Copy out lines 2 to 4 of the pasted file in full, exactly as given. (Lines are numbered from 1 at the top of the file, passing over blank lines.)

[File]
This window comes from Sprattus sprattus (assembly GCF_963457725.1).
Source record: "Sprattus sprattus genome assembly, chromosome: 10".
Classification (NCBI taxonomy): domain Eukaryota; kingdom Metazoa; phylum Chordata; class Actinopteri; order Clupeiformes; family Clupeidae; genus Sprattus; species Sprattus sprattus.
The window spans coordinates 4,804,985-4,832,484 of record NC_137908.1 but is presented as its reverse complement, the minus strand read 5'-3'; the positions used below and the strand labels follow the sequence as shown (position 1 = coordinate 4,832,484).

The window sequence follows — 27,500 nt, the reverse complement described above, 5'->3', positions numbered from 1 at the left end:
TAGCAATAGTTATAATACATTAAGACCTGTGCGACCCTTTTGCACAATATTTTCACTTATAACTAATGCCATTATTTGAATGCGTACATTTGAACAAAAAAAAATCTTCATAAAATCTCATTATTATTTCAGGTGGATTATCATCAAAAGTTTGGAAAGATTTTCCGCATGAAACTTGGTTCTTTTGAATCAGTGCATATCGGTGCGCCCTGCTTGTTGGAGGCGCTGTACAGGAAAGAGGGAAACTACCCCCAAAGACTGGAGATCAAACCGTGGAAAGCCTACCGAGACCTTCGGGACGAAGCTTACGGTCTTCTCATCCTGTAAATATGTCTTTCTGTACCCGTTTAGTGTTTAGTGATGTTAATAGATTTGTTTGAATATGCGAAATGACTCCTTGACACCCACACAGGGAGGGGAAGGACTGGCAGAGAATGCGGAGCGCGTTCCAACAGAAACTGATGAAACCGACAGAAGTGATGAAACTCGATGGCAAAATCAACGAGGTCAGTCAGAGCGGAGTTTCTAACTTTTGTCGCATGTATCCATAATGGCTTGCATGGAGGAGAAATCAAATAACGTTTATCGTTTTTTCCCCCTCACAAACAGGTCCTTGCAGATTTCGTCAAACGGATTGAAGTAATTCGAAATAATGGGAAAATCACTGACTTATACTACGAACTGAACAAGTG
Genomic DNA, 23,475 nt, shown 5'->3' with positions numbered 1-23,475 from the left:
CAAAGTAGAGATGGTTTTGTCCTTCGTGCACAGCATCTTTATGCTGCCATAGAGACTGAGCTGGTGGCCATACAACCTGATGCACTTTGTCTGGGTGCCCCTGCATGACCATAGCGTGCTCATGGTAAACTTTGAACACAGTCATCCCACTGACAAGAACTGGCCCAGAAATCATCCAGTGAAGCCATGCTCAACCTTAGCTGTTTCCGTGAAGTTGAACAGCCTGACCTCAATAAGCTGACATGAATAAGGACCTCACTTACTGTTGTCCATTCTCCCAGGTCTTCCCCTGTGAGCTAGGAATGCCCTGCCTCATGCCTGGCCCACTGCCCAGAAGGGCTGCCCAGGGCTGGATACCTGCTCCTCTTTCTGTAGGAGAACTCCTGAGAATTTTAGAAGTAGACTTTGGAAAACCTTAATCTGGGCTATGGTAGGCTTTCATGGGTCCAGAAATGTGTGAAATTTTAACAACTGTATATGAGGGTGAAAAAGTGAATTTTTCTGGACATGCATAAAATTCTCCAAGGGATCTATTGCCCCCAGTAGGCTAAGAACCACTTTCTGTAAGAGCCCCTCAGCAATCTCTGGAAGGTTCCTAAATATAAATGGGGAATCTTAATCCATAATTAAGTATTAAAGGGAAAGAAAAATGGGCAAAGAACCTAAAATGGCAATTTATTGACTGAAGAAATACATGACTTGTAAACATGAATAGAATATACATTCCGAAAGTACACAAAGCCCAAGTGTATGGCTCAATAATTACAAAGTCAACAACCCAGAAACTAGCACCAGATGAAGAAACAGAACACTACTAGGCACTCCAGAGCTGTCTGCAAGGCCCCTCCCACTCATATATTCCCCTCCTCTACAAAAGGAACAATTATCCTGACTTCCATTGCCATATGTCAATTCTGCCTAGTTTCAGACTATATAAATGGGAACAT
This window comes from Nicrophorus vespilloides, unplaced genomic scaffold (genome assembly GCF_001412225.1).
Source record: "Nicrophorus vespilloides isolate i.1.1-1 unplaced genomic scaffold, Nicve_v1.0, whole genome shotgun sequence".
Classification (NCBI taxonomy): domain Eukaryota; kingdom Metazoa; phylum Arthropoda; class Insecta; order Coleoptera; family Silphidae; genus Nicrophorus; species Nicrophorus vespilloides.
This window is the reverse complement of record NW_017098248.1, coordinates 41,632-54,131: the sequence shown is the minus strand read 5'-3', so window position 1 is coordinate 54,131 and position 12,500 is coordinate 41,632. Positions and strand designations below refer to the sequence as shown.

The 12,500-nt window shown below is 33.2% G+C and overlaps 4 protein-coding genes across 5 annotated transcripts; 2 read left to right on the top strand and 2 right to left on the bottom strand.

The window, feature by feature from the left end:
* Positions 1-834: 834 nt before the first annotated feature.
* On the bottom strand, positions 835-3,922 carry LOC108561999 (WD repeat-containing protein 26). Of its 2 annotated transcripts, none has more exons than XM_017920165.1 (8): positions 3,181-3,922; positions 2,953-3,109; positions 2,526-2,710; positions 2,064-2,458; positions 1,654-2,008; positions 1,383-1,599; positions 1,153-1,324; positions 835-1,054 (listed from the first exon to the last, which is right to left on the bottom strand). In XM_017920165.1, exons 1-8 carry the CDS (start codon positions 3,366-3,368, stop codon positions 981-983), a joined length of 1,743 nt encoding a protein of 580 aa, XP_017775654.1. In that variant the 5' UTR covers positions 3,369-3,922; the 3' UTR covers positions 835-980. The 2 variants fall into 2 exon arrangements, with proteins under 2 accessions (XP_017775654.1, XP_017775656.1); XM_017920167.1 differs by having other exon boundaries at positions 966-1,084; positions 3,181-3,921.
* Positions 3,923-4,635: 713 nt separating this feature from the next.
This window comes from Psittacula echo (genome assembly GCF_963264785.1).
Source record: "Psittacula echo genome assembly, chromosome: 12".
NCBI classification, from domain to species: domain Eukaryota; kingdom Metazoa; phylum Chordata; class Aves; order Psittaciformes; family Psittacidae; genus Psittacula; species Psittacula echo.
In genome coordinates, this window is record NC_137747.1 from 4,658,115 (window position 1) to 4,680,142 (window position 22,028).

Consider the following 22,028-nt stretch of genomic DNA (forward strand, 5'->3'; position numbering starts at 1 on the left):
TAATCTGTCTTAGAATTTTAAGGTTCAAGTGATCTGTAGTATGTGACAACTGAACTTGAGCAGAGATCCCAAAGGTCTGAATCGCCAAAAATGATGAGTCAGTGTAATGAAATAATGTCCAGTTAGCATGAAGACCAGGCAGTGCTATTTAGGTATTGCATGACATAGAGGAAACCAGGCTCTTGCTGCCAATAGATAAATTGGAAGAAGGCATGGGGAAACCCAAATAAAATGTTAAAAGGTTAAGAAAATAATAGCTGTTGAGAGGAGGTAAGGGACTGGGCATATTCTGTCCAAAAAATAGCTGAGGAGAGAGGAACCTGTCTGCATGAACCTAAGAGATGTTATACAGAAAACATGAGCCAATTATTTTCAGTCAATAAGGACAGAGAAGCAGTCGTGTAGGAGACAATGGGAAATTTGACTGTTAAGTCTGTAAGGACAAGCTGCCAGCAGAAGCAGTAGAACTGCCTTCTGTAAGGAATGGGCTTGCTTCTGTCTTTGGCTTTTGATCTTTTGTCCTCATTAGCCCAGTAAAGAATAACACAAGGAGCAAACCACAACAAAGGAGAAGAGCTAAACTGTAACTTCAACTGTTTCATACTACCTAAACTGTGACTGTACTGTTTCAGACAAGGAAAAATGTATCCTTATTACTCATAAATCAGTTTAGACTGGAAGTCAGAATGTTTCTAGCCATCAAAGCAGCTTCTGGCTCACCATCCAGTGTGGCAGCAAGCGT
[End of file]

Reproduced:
Source record: "Sprattus sprattus genome assembly, chromosome: 10".
Classification (NCBI taxonomy): domain Eukaryota; kingdom Metazoa; phylum Chordata; class Actinopteri; order Clupeiformes; family Clupeidae; genus Sprattus; species Sprattus sprattus.
The window spans coordinates 4,804,985-4,832,484 of record NC_137908.1 but is presented as its reverse complement, the minus strand read 5'-3'; the positions used below and the strand labels follow the sequence as shown (position 1 = coordinate 4,832,484).